Presentation on theme: "On the page, in the ear and with the tools"— Presentation transcript:
1On the page, in the ear and with the tools Poetry TermsOn the page, in the ear and with the tools
2On the page—STANZAS One of the primary organizers of poetry (the paragraphs ofpoetry)Couplet Sestet 6Triplet Septet 7Quatrain Octave 8Quintet 5
3On the page—Line Breaks Creates rhythm or soundSignals meaningSometimes gives poems a particular appearance
4On the page—Indentations Foregroundsdifferent words/ideasSignals meaningSometimes gives poems a particular appearance
5On the page—White Space Signals meaning“I also liked the way poetry looked on the page—all that white space around the words suggested that each word had honor.”-- Shihab NyeI loved poetry's leaping interweave, the selectiveness of each magical word. Poetry wasn't worrying about anything. It was contemplating. I loved the rich descriptions of lines and scenes. Poetry wasn't trying to get us to do anything, it was simply inviting us to think, and feel, and see. It was language we could tuck under our chins. A cool sheet, a cotton quilt.Poetry's understated quality of hinting somehow felt better than the words that got passed around the rest of the day. With intimate immediacy, poetry took me to a deeper place, a time-pillow of heightened consciousness. I am sitting on the step of the book, soaking something in ...I also liked the way poetry looked on the page--all that white space around the words suggested that each word had honor.
6On the page—Punctuation Signals meaningSignals pauseSignals breathShapes meaningDawkins Hierarchy of puctuation
7Dawkins Hierarchy of Punctuation Dawkins Hierarchy of puctuation
8In the Ear—Alliteration The repetition of initial consonant sounds in wordsExample“We wear the mask that grins and lies,/”Paul Laurence Dunbar, “We Wear the Mask”
9In the Ear—Consonance The repetition of consonant sounds in words Similar to alliteration, but not limited to first letter of wordsExample“We wear the mask that grins and lies,/It hides our cheeks and shades our eyes,--/”Paul Laurence Dunbar, “We Wear the Mask”
10In the ear—AssonanceThe repetition of vowel sounds without repeating consonantsExample:“Like stalks of tall, dry strawAt poor peace I sing”Dylan Thomas, “Prologue”
11In the Ear—Onomatopoeia The use of a word whose sound suggests its meaningExamples:ClangBuzzTwangswoosh
12In the Ear—RepetitionWe Real CoolBy Gwendolyn Brooks The Pool Players. Seven at the Golden Shovel. We real cool. We Left school. We Lurk late. We Strike straight. We Sing sin. We Thin gin. We Jazz June. We Die soon.The repeating of a word, a phrase, or an idea for emphasis or effect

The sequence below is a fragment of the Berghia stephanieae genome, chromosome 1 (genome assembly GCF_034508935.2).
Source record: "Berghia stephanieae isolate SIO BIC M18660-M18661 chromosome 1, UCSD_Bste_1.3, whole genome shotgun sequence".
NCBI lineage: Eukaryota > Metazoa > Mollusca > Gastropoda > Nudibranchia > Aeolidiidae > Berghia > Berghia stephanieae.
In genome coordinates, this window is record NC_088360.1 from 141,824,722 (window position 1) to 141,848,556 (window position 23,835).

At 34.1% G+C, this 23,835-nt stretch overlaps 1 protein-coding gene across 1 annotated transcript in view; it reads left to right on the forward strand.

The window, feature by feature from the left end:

13In the Ear—End Rhyme /Rhyme Scheme The rhyming of words that appear at the ends of two lines of poetryThe StormJames K. McAlisterWind rustled crunching leaves aThat on the sidewalk lay bThere was a big storm coming cOn a windy Autumn day bThunder rumbled overhead dAnd shook me through and through. eA jagged bolt of lightning struck! fThe sky then cracked in two! eRain washed down the dirty road. gIt hissed, and gushed, and muttered. hThe downpour swept dead leaves away iInto the bubbling gutter. h
14In the Ear—Internal Rhyme We Real CoolBy Gwendolyn Brooks The Pool Players. Seven at the Golden Shovel. We real cool. We Left school. We Lurk late. We Strike straight. We Sing sin. We Thin gin. We Jazz June. We Die soon.Occurs when the rhyming words appear in the same line of poetry
15In the Ear—Rhythm Regular or random occurrence of sound in poetry Regular is called meterRandom is called Free VerseContemporary poetry often uses free verse
16Tools—Metaphorcomparison between essentially unlike things without using words OR application of a name or description to something to which it is not literally applicableA Three Point Shot From AndromedaBy Paul Beattyrain rusted orangering of saturnin urban orbitover an outdoor gymWhat two things are being compared?
17Tools—Similecomparison between two essentially unlike things using words such as "like," as," or "as though”Example:“Of asphodel, that greeny flower,like a buttercupupon its branching stem-”William Carlos Williams, “Asphodel, that Greeny Flower”
18Tools—Hyperbole An exaggeration for emphasis The Storm James K. McAlisterWind rustled crunching leavesThat on the sidewalk lay.There was a big storm comingOn a windy Autumn day.Thunder rumbled overheadAnd shook me through and through.A jagged bolt of lightning struck!The sky then cracked in two!Rain washed down the dirty road.It hissed, and gushed, and muttered.The downpour swept dead leaves awayInto the bubbling gutter.An exaggeration for emphasis
19Tools—ImageryA word or sequence of words representing a sensory experience (visual, auditory, olfactory, tactile, and gustatory)Example: Billy Collins, “Litany”“You are the bread and the knife,the crystal goblet and the wine.You are the dew on the morning grassand the burning wheel of the sun.You are the white apron of the baker,and the marsh birds suddenly in flight.”
20Tools—AllusionA a reference to the person, event, or work outside the poem or literary pieceExample: Dylan Thomas’s “Fern Hill”And then to awake, and the farm, like a wanderer whiteWith the dew, come back, the cock on his shoulder: it was allShining, it was Adam and maiden,The sky gathered againAnd the sun grew round that very day.
21Tools—SymbolAn object or action that stands for something beyond itselfGreen Light and Gamma WaysBy Thylias MossMiss Liberty is green, the horizon and skyplus yellow skin.She is a minority too, colorof ridiculous Martian fableand not a man.Handicapped, disabled.Another immigrant.
22Tools—MetonymyAn idea associated with something substituted for the wholeThe Big Apple = New YorkThe Crown = RoyaltyLand of the Free and Home of the Brave = USAThe Suits = stuffy, upper middle class, bosses